So dieting is hard because people haven’t learned the difference between willpower and commitment to long-term behaviour change.
Long Term Success
The main problem with diets is that many simply don’t work long-term. People often find that they can’t stick with a diet for a long period of time. This is likely due to the fact that many diets aren’t realistic, are too restrictive, too costly, too complicated, or too inconvenient to maintain. Additionally, we’re hard-wired to like foods that are high in fat and carbohydrates. Simply put: our taste buds and our brains enjoy fat and sugar.
Not Feeling Full
Fat in food slows down stomach emptying, which helps increase the feelings of fullness and satiety after a meal. Many popular diets are too low in fat, leaving you hungry soon after eating. These extremely-low-fat diets don’t work because you eventually overeat to compensate. On the other hand, some diets advocate going very low-carbohydrate. Again, these diets usually aren’t successful because our bodies need a certain amount of carbohydrates to function properly. Diets that are too low in carbohydrates leave you feeling fatigued and moody. This happens because carbohydrates are the body’s preferred form of fuel needed for immediate energy (particularly for the nervous system). Additionally, carbohydrates stimulate the production of the neurotransmitter serotonin, which helps boost mood.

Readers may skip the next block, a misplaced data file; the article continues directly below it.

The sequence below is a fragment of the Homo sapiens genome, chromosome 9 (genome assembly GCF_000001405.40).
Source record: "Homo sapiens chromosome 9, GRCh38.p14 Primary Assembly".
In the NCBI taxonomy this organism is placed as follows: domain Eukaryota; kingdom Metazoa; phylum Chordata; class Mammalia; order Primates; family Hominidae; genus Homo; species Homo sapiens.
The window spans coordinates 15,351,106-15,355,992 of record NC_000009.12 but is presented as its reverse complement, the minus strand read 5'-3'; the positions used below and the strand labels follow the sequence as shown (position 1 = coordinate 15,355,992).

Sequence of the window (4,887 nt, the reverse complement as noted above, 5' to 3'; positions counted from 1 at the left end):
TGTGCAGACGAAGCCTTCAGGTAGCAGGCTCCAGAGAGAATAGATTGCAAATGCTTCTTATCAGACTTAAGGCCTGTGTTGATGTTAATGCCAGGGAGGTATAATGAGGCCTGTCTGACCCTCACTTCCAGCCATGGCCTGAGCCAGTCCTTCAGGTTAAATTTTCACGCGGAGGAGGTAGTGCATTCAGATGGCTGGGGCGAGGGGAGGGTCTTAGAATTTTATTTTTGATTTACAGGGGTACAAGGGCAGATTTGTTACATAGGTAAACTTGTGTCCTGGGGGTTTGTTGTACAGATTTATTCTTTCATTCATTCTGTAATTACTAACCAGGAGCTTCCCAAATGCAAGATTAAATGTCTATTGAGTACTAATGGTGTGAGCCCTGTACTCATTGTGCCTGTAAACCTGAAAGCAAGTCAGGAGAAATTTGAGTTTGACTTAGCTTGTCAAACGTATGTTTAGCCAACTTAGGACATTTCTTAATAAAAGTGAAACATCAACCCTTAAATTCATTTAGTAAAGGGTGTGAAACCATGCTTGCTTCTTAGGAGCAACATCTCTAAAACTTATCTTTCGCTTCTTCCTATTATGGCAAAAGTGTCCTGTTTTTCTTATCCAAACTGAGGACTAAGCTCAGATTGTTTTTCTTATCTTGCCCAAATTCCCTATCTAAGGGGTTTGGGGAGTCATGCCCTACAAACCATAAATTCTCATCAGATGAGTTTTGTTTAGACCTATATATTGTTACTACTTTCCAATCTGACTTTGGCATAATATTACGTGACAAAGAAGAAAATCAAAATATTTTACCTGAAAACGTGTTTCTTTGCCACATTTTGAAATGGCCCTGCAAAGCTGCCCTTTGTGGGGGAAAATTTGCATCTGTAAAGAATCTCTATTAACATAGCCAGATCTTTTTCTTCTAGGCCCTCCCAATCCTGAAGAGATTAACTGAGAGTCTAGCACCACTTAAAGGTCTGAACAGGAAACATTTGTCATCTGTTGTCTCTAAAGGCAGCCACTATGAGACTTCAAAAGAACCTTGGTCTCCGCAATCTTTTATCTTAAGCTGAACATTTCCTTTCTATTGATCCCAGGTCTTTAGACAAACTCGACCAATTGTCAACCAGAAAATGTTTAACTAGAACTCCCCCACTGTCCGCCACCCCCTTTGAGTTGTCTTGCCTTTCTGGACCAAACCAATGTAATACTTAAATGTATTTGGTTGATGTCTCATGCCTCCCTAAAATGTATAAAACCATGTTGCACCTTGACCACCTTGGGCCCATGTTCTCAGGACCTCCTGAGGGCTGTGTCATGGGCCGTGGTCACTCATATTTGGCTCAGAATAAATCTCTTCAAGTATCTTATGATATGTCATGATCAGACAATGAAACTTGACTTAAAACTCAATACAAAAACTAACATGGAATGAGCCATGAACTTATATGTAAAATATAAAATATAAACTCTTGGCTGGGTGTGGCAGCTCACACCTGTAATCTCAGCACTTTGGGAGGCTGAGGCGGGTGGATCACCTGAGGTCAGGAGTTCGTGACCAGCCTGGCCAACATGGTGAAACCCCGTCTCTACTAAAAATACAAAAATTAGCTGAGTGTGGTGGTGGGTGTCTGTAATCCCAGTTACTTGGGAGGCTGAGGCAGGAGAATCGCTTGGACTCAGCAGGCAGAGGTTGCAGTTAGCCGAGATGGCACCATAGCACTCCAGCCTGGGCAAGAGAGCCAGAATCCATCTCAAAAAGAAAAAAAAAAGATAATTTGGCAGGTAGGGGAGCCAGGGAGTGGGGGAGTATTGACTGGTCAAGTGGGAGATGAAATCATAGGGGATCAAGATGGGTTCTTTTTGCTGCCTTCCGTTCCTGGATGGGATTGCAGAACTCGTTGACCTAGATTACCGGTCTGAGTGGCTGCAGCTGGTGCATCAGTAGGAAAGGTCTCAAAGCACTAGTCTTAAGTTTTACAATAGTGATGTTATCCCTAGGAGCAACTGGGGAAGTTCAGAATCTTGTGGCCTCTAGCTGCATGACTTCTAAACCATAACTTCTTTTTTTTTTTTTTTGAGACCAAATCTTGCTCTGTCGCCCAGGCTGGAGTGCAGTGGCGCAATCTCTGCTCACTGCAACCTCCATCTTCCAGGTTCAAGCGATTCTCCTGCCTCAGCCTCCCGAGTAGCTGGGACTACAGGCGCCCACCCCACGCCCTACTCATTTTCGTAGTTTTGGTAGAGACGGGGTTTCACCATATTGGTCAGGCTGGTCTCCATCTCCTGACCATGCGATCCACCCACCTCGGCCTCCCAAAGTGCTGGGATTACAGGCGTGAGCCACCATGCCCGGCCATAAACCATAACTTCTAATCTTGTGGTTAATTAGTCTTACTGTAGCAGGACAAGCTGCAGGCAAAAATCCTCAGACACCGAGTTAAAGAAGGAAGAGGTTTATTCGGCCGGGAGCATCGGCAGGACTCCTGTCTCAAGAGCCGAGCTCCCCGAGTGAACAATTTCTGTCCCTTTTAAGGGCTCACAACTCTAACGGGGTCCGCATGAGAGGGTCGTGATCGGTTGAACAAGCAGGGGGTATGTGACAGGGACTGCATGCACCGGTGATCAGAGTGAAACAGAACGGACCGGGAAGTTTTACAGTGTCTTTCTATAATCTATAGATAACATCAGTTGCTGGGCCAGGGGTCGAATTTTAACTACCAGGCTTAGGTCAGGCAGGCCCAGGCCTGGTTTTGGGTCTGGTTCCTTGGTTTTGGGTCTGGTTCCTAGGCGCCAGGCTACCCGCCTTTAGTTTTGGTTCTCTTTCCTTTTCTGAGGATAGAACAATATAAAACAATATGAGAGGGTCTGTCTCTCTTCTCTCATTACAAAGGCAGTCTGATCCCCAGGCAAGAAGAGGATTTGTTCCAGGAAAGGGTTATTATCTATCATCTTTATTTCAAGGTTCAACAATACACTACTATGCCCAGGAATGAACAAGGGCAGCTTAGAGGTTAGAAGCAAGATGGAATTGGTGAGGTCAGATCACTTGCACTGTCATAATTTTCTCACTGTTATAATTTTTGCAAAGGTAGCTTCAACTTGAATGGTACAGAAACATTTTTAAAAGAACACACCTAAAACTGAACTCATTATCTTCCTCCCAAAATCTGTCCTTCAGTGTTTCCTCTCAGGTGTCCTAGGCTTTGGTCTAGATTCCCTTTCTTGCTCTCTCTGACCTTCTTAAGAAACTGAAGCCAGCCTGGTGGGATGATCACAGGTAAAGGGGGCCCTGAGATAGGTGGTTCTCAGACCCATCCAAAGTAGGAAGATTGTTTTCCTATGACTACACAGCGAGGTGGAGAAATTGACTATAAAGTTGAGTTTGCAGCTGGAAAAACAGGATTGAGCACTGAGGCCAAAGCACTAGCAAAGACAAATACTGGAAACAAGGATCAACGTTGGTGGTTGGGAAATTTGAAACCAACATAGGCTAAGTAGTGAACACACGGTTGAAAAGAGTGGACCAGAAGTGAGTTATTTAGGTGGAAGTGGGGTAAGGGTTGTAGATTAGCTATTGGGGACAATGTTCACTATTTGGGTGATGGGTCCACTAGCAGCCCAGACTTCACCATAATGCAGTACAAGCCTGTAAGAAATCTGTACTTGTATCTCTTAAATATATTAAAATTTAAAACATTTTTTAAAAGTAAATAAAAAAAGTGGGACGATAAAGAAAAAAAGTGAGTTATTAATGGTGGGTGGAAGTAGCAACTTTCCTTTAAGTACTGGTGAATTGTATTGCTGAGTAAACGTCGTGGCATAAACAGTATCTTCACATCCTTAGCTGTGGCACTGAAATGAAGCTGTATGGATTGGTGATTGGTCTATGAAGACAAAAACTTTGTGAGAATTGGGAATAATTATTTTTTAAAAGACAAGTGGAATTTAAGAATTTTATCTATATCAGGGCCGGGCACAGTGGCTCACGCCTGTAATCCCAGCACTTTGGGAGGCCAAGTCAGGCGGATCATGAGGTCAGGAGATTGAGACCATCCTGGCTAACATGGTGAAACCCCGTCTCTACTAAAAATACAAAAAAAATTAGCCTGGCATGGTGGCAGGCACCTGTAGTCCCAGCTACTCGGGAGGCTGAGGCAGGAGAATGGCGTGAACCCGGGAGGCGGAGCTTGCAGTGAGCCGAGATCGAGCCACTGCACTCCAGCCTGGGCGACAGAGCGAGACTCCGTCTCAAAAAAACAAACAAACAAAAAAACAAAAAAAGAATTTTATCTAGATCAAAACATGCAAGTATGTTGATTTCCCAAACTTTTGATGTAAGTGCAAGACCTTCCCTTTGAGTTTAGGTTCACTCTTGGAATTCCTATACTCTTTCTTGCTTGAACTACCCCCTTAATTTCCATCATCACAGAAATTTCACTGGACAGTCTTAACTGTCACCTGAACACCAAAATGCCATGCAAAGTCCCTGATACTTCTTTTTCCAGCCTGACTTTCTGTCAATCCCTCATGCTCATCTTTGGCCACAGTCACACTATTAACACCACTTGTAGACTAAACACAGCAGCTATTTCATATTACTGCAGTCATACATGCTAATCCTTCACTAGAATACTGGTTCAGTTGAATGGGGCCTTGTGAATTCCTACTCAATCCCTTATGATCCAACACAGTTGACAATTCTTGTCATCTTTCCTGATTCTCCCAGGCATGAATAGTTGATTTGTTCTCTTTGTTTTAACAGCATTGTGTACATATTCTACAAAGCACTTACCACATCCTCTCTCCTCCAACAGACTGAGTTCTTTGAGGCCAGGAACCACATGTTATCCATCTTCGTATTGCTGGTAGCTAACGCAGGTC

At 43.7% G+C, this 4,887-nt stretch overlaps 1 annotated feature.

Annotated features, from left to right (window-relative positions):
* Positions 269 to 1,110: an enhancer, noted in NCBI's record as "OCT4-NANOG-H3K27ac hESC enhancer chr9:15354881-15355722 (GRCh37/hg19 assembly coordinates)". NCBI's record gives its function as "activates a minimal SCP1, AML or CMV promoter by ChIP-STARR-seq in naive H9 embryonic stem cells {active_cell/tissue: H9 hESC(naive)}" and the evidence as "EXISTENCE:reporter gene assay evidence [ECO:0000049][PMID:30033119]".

Another reason some diets don’t work is due to the fact that they’re way too low in calories. Your body needs a certain number of calories each day just to maintain normal metabolic functioning. Your lungs, brain, heart, muscles, digestive system, nervous system and cardiovascular system all require calories to work properly. If you drastically cut calories–as people often do when they diet–your body thinks it’s starving and it down regulates how many calories it needs at rest because it’s trying to conserve energy. Also, when you lose weight as a result of severely cutting calories, you’re likely losing lean muscle mass rather than fat. Because muscle burns more calories at rest, your body wants to rid itself of that and hold onto fat for energy. Then, as soon as you return to your old eating habits, the weight quickly piles back on.
We need to reconsider the way we think about food. Rather than thinking about temporarily going on some hot new diet to shed excess weight or achieve some other aspect of wellness, we should be thinking about making achievable, realistic changes that we can sustain for a lifetime.